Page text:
Jerry Brust, IPM Vegetable Specialist, University of Maryland; email@example.com
Some mid-Atlantic growers are seeing excessive tomato blossom drop in their high tunnels (HTs). Flowers are forming but then abscising from the plant (Fig. 1). In a few of the high tunnels bumblebees were used to pollinate the flowers (Fig. 2) and growers thought the bees were a little too aggressive in their pollination enthusiasm and that they were damaging the flowers (Fig. 3) to the point they would abort. But I think it is more likely environmental factors are causing the flower drop.
Figure 1. Flower abortion on tomato plant.
So, I’ll start with a quick recap as to how tomato flowers are pollinated and fertilized. Tomatoes are self-pollinated at the frequency of around 96% of the time. Tomato flowers are complete flowers that have both male (stamen) and female (pistil) parts within the same flower. The yellow anthers (pollen producing parts) of the stamen wrap around the pistil which is in the center of the flower. The style with the stigma on its end is the part of the pistil that extends above the anthers. Tomato pollen is heavy and sticky and needs to be jostled loose from the male to fall onto the female. This ‘jostling’ can include wind or insect visits. Once pollen is shed onto the stigma of the flower, fertilization can take place. Without pollination the pedicle turns yellow, the flower dies and then drops. Tomato flowers must be pollinated within 50 hours of forming or they will abort. Pollination usually occurs between 10 a.m. and 4 p.m.
Unfortunately, there are numerous factors that can cause tomato plants to drop their blooms. One of the main ones is temperature. Tomato plants will drop their flowers when daytime temperatures are above 85°F or when nighttime temperatures are above 70°F. Obviously this can and does occur during mid-summer. In the early part of the season low nighttime temperatures below 55°F can interfere with the growth of pollen tubes or cause the pollen to become sterile, preventing normal fertilization and causing flower drop. Fruit will not set until nighttime temperatures are above 55°F for at least two consecutive nights. The relative humidity (RH) also can play a role in poor pollination and fruit set. The best RH for tomato development is between 40% and 70%. Low RH (<40%) can dry pollen out making it unable to stick to the stigma. A high RH (>70%) can prevent the pollen from being shed properly. While there are other factors that have been found to influence pollination in tomato such as levels of nitrogen that are either too high or too low, too high or low soil moisture, a heavy fruit set, excessive wind that can desiccate flowers, and the lack of sufficient light these are minor factors compared with temperature.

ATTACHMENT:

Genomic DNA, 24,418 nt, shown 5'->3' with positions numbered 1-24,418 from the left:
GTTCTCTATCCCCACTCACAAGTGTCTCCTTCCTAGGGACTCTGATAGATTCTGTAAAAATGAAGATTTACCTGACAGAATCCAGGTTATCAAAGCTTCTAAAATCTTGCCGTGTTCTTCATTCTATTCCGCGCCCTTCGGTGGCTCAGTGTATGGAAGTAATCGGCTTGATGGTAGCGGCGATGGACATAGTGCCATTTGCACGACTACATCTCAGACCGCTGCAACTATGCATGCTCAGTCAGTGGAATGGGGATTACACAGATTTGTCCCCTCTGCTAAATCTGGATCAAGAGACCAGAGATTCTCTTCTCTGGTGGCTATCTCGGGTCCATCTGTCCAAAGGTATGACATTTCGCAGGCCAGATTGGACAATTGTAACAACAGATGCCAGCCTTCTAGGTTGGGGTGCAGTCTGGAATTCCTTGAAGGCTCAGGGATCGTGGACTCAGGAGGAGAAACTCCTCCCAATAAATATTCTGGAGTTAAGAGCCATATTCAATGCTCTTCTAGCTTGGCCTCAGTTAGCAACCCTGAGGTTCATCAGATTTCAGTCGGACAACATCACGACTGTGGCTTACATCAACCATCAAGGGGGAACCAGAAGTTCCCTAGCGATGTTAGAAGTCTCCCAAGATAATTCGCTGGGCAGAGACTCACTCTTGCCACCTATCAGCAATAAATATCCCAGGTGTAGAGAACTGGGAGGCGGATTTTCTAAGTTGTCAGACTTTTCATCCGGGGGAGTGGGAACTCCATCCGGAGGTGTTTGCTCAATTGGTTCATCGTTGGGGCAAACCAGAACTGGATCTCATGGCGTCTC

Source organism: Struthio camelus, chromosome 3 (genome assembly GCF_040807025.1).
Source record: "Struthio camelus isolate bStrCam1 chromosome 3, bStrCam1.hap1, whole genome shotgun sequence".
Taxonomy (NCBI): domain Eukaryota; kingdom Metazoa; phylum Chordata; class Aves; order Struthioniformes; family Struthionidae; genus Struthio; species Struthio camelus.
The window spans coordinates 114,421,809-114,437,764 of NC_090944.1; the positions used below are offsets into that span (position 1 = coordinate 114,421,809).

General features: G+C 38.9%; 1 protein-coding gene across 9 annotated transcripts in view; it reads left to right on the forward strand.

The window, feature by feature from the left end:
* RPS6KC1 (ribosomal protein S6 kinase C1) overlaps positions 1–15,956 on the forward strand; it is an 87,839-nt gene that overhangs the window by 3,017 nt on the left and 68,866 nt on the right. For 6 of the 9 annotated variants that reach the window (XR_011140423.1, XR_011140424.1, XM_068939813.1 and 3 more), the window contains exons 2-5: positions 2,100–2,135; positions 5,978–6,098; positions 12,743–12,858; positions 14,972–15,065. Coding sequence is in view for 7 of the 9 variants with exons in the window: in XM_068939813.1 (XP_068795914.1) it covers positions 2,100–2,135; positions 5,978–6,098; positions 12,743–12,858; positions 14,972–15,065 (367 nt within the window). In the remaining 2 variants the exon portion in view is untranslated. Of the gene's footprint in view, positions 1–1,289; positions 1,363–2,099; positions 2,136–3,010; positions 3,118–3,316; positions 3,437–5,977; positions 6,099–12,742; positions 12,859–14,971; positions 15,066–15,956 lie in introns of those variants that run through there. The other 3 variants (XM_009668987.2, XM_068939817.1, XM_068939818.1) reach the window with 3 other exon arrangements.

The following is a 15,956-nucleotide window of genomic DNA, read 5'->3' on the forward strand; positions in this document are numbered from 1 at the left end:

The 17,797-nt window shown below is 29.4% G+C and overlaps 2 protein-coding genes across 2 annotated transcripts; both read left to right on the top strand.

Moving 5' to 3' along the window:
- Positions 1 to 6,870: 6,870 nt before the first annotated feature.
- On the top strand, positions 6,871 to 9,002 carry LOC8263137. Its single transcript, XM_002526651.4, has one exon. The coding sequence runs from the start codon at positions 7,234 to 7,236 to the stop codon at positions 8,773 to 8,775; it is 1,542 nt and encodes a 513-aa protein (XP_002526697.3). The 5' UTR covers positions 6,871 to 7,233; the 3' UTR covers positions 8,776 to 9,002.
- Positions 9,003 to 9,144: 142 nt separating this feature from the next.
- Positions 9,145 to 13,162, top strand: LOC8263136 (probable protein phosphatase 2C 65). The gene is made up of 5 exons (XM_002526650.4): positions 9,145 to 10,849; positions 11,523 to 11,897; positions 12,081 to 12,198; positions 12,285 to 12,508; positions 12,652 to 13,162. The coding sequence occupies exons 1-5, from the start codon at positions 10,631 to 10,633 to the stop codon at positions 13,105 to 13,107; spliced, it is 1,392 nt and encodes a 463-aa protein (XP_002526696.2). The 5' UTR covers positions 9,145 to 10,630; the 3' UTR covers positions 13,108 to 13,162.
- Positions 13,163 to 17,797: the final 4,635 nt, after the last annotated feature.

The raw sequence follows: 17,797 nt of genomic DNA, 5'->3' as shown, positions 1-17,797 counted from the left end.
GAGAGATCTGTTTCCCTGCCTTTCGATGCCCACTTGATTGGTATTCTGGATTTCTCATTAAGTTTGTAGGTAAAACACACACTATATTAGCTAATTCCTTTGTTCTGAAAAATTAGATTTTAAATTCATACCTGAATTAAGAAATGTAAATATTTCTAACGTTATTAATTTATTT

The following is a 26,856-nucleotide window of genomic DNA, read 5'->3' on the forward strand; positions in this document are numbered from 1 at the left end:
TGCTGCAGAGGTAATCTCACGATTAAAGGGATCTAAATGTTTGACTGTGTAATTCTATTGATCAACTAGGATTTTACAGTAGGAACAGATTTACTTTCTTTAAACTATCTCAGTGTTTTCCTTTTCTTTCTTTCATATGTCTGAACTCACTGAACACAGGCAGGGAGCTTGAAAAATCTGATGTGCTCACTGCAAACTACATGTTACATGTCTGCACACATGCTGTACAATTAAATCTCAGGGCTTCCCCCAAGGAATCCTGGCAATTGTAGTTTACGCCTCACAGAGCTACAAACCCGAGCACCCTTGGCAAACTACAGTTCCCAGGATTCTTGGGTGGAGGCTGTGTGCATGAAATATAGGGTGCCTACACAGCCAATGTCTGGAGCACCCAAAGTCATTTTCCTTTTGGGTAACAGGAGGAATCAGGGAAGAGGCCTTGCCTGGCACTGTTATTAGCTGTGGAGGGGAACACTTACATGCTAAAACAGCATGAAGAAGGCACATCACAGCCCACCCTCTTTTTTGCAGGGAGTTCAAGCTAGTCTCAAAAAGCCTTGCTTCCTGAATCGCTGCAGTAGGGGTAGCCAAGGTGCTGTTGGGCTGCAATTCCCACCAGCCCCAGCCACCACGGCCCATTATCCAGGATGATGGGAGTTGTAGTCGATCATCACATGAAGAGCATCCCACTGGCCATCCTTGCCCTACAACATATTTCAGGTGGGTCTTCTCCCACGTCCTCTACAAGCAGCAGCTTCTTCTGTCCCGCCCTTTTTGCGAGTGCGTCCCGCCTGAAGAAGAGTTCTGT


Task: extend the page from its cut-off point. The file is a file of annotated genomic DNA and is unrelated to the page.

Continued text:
Bumblebees pollinate tomato flowers by sonication or buzz pollination. They will fly up to a flower and grasp the anthers with their mouth parts and hold tightly. They then vibrate their wing muscles which causes pollen to drop from the anthers onto the stigma causing pollination and at the same time the bumblebee gets to collect some of the pollen (Fig. 2). This grasping of the tomato flower by the bee leaves a mark on the flower (Fig. 2) and can cause flower damage if visited too many times (Fig. 3). When there are fewer flowers than what would normally be expected fewer bumblebees should be released to prevent overzealous bee visits.
Figure 2. Bumblebee visiting tomato flower results in pollination. Arrow shows marks by other bee visitors.
Figure 3 These tomato flowers may have been visited too many times by bumblebees.
This year we have had an unusually cool spring and even in high tunnels the temperatures, especially at night, were not conducive for flower pollination and fertilization. Some growers who used bumblebees did have higher levels than usual of bee love as the bumblebees repeatedly visited the few flowers that were forming causing some of the flowers to abort. But this was a very small amount compared with what the cooler temperatures were doing to tomato pollination. Reports out of the Midwest and the Northeast say similar things, poor fruit set in high tunnel tomatoes up to this point in time and most of these high tunnels did not use bumblebees. Besides the direct effect of cooler temperatures on tomato pollination, the cooler than normal temperatures and often overcast skies also caused growers to not ventilate their HTs as much, reducing the probability of wind pollination of their tomato plants. Most growers depend on wind pollination for tomato pollination even in high tunnels. An excellent source for further description of problems with tomato pollination can be found at: Blossom Drop, Reduced Fruit Set, and Post-Pollination Disorders in Tomato by Monica Ozores-Hampton and Gene McAvoy, University of Florida HS1195: http://edis.ifas.ufl.edu/hs1195 .